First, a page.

PG Pride president Stacey Hewlett celebrates as a rainbow crosswalk is painted in downtown Prince George. Hewlett was not allowed to give a talk on gender and sexuality at a Rotary event held at Ness Lake Bible Camp. (Andrew Kurjata/CBC)

She said she's disappointed a camp that plays such a prominent role in Prince George holds these views towards LGBTQ people.

"There's not a lot of options for agencies and corporations like the school district to have big events," Hewlett said. "It's almost by default that Ness Lake Bible Camp is kept so busy."

Prince George Rotary Club president Ross Birchall said his board is "looking at its options" for future events. 

"Rotary is a non-discriminatory, non-denominational organization, and the activities and events of the organization reflect that," he wrote in an email.

Hewlett said since she shared her story, a number of parents have told her they will no longer be sending their children to the camp.

"I feel bad for the kids that they would be missing out on a weekend that could be really fun and an opportunity for them to meet and get to know some other kids, but it has to be all inclusive. And Ness Lake Bible Camp has shown that it's not."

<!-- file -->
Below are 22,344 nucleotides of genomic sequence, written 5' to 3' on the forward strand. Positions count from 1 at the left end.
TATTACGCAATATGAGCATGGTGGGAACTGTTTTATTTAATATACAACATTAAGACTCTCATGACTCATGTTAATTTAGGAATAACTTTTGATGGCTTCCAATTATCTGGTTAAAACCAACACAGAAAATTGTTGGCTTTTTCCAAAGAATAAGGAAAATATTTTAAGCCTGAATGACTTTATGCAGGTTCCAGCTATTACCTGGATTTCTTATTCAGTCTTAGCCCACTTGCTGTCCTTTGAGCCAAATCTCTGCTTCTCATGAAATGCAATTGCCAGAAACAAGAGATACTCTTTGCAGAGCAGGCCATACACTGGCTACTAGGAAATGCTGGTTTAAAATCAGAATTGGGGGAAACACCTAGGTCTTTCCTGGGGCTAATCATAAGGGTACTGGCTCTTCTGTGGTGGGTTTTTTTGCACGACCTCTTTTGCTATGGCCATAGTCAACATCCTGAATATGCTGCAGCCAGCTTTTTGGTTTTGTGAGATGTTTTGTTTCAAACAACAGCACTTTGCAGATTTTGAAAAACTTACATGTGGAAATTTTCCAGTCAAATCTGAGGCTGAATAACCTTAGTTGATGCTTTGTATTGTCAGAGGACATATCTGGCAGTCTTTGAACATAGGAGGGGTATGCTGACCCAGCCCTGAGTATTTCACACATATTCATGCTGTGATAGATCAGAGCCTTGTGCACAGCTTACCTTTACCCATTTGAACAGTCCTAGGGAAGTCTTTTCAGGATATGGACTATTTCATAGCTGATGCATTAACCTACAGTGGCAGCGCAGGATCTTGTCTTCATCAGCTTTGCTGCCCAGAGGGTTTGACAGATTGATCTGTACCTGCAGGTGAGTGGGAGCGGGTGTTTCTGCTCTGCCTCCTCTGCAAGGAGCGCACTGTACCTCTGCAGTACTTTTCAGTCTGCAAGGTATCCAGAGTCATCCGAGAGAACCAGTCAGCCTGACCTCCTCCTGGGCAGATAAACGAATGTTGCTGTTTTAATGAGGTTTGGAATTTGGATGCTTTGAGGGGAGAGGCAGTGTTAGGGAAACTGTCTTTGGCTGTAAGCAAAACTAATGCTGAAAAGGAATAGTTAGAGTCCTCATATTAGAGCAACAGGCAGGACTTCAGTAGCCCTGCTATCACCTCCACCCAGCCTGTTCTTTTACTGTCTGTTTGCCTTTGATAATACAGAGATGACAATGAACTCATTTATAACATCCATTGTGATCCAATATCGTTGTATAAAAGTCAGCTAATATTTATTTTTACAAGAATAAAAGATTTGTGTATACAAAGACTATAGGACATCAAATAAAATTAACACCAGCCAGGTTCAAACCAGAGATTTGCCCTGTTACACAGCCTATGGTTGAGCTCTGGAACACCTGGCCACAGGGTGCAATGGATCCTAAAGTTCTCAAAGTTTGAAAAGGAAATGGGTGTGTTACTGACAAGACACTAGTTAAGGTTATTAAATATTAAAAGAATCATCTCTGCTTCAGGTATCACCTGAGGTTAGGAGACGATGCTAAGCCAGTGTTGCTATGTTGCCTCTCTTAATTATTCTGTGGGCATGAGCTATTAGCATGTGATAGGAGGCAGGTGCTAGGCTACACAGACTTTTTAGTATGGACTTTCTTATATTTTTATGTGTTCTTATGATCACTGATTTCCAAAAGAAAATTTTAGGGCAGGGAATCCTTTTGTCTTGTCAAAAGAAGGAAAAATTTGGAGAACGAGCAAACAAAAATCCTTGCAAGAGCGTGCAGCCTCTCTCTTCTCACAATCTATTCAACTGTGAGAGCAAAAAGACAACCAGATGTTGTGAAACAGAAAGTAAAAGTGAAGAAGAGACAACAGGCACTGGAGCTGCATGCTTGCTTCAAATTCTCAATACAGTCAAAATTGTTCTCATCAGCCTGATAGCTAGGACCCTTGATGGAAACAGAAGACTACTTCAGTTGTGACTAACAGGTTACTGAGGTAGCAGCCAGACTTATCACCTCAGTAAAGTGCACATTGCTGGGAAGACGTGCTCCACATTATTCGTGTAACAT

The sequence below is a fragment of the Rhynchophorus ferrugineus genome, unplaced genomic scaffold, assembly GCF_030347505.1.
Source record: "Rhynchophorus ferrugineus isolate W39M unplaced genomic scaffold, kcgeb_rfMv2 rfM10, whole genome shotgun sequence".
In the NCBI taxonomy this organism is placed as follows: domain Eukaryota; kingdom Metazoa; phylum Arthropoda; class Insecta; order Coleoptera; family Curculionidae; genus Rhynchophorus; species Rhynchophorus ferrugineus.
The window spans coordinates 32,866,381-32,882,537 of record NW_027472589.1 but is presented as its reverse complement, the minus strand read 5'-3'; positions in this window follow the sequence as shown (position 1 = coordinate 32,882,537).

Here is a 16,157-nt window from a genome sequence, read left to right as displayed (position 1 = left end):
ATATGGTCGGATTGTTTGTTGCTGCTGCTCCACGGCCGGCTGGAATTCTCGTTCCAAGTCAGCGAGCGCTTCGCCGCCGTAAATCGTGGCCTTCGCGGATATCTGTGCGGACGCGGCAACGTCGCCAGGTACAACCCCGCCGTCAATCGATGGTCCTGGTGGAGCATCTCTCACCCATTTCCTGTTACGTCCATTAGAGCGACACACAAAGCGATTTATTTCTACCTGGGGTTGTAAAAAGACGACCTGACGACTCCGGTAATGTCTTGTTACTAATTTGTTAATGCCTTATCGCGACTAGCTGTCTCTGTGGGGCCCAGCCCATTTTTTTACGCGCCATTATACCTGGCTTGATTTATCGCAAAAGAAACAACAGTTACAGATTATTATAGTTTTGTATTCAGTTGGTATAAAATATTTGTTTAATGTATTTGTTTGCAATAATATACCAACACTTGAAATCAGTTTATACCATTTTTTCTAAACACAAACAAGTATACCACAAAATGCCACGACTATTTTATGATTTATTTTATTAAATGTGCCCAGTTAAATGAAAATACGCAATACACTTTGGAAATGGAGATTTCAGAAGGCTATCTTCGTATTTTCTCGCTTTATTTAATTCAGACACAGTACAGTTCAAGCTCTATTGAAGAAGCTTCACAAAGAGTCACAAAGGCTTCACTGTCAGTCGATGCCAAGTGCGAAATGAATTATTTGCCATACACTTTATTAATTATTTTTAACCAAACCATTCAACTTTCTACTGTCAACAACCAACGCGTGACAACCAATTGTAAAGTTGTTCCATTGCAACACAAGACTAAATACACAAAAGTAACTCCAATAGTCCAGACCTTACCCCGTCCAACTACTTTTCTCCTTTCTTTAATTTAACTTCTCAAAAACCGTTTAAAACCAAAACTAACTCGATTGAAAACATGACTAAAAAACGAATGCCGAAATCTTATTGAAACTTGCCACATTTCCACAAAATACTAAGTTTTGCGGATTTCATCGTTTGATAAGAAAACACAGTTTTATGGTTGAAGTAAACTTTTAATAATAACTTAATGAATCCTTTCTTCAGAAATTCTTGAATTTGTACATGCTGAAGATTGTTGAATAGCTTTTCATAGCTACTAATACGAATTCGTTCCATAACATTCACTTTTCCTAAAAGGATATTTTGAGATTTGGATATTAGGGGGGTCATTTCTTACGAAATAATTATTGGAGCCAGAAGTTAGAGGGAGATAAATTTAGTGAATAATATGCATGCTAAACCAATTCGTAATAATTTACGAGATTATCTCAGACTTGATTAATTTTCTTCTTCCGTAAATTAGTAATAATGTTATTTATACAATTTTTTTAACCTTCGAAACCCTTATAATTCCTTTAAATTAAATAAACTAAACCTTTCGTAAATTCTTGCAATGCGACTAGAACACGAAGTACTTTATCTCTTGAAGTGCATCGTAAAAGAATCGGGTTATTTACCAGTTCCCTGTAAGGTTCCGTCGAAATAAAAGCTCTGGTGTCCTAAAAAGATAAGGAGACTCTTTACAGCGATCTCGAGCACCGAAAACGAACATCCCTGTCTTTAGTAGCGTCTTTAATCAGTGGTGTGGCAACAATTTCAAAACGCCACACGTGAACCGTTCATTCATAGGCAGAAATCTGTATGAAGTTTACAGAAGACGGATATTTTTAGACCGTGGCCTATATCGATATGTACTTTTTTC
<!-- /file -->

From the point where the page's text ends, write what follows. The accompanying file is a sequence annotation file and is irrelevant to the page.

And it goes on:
All guests welcome: One Hope

Ritskes said guests of all backgrounds, including those with differing sexual orientations and gender identities, have always and will always be welcome at Ness Lake and other One Hope ministries.

"As we strive to treat all guests with respect, we in turn ask that guest groups respect the religious nature of the facilities by adhering to various policies," he wrote.

"We will continue to work with organizations interested in using our facilities to find accommodations that work for all parties involved."


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About the Author

Andrew Kurjata

CBC Prince George | @akurjata

Andrew Kurjata is an award-winning journalist covering Northern British Columbia for CBC Radio and cbc.ca, situated in unceded Lheidli T'enneh territory in Prince George. You can email him at andrew.kurjata@cbc.ca.